Share of Car Buyers Taking On $1,000+ Monthly Payments Hits Another Record in Q2


The cost of financing a new vehicle remains at an all-time high as car shoppers search for a new ride this summer, according to the car shopping experts at Edmunds.

New vehicle transaction data from Edmunds revealed the record-breaking financing figures from Q1 were unyielding in the second quarter:

  • The share of consumers who financed a vehicle with a monthly payment of $1,000 or more reached a new all-time peak of 17.1% in Q2, up from 16.8% in Q1 2023 and 4.3% in Q2 of 2019.
  • Average monthly payments also reached a new record high of $733 in Q2, up from $730 in Q1 and $678 in Q2 2022.
  • The average annual percentage rate (APR) ticked up a tenth of a percentage point to 7.1% in Q2, compared to 7.0% in Q1 and 5.0% in Q2 2022.
  • 7.1% is the highest APR since Q4 2007.
  • The average amount financed remained above $40,000 for the fifth straight quarter, settling at $40,356 in Q2, slightly below Q1 2023's mark of $40,468 and $40,602 in Q2 2022.

"The double whammy of relentlessly high vehicle pricing and daunting borrowing costs is presenting significant challenges for shoppers in today's car market," said Ivan Drury, Edmunds' director of insights. "The Federal Reserve's recent pause in interest rate hikes unfortunately didn't offer much relief for consumers, and hints at further raises later this year mean auto loan rates could even continue to increase."

Edmunds analysts conducted a deeper dive into the makeup of $1,000+ new-vehicle monthly payments and discovered not all four-figure auto loans look the same. Of the consumers who agreed to a $1,000+ monthly payment in Q2, there are two distinct subgroups:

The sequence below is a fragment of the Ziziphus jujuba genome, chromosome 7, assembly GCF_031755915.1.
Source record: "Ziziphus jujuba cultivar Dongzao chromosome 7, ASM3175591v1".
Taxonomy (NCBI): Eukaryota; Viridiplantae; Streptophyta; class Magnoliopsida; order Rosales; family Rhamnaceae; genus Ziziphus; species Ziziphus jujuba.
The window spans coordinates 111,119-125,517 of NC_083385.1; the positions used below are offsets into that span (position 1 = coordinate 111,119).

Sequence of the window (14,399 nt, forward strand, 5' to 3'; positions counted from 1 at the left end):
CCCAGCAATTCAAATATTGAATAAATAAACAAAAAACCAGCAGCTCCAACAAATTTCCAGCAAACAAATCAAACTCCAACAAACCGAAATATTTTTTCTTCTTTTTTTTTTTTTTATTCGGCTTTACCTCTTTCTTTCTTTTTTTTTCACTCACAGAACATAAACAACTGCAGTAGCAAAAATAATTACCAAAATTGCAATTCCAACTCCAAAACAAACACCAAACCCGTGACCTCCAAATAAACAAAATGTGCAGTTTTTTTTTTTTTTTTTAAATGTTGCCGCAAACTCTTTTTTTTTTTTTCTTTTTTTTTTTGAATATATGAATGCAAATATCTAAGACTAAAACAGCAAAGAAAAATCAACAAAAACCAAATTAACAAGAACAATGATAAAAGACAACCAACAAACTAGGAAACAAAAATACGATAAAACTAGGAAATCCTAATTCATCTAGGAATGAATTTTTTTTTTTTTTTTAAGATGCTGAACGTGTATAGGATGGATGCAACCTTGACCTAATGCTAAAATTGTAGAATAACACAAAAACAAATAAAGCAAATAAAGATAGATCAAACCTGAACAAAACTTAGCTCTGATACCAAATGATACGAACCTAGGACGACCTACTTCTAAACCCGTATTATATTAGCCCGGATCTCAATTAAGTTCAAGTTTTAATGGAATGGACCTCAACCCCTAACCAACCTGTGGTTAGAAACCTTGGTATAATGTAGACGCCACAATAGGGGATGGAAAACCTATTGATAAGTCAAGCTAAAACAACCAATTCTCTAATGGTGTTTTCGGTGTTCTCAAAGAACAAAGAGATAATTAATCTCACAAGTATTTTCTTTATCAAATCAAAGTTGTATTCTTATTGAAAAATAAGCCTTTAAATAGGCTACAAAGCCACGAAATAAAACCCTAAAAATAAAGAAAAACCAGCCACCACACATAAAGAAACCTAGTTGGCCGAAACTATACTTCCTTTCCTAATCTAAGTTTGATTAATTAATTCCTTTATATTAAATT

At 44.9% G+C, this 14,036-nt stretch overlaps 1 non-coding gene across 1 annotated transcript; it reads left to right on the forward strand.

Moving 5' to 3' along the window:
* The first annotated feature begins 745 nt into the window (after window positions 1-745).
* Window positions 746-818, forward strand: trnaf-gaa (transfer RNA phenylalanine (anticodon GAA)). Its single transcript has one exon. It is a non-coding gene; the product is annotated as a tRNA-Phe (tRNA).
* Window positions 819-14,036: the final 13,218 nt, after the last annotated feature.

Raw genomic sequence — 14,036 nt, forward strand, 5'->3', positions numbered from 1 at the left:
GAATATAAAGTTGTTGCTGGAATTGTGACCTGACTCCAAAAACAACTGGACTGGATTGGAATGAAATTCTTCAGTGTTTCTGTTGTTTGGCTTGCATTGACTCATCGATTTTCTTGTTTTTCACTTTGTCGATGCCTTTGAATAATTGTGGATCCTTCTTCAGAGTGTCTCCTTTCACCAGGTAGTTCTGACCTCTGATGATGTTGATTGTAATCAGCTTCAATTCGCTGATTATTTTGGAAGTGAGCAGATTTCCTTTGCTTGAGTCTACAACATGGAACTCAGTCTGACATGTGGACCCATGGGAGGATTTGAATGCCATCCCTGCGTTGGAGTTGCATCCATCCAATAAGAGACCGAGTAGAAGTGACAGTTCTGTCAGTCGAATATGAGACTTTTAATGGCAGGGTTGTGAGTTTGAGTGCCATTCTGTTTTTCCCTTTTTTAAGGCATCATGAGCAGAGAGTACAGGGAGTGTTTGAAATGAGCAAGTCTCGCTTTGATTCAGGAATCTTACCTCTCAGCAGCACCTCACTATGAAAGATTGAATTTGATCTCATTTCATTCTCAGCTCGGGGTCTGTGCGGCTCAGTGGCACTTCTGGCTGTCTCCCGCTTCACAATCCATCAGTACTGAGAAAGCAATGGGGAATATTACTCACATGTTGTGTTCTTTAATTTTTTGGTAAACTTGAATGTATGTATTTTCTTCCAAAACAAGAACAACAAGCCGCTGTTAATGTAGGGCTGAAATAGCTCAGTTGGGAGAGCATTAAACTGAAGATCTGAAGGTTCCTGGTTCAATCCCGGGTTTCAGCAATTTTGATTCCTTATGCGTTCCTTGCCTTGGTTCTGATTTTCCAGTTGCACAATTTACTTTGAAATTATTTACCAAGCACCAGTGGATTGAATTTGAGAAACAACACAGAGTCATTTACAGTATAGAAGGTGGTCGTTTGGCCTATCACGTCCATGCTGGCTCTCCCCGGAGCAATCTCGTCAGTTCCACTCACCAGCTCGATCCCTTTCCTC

• 64.5% signed up for an average loan-term range of between 67 and 84 months and an average APR of between 8.5% and 9.6%. Edmunds analysts say this group is made up of consumers who are paying thousands of dollars toward interest vs. principle and could find themselves upside down on their auto loans down the road.
  • 15.6% signed up for loan term lengths between 31 and 48 months and a 2% to 4.8% APR. Edmunds analysts note this latter group is likely made up of savvy consumers who are taking advantage of subsidized finance offers, which typically consist of lower-rate but shorter-term loans. On a typical $40,000 loan, consumers with a 2.9% APR over 36 months can expect to save $8,500 in finance charges compared to those with a 7.9% APR over 72 months.

"There are better ways and worse ways to spend $1,000 per month on a car note," said Drury. "Consumers who are paying large amounts of finance charges could be in jeopardy of falling into a negative equity trap, so it's critical to come to the table with a comprehensive budget and a feel for the financing elements of a car purchase beyond the monthly payment, including the APR. 

"For those with plans to replace their vehicle over the next few months, you may have to reset any expectations of the summer discounts of old. But, on a positive note, trade-in values remain elevated compared to prepandemic times, so shop around to ensure you get top dollar for the asset you own."

Source: Edmunds

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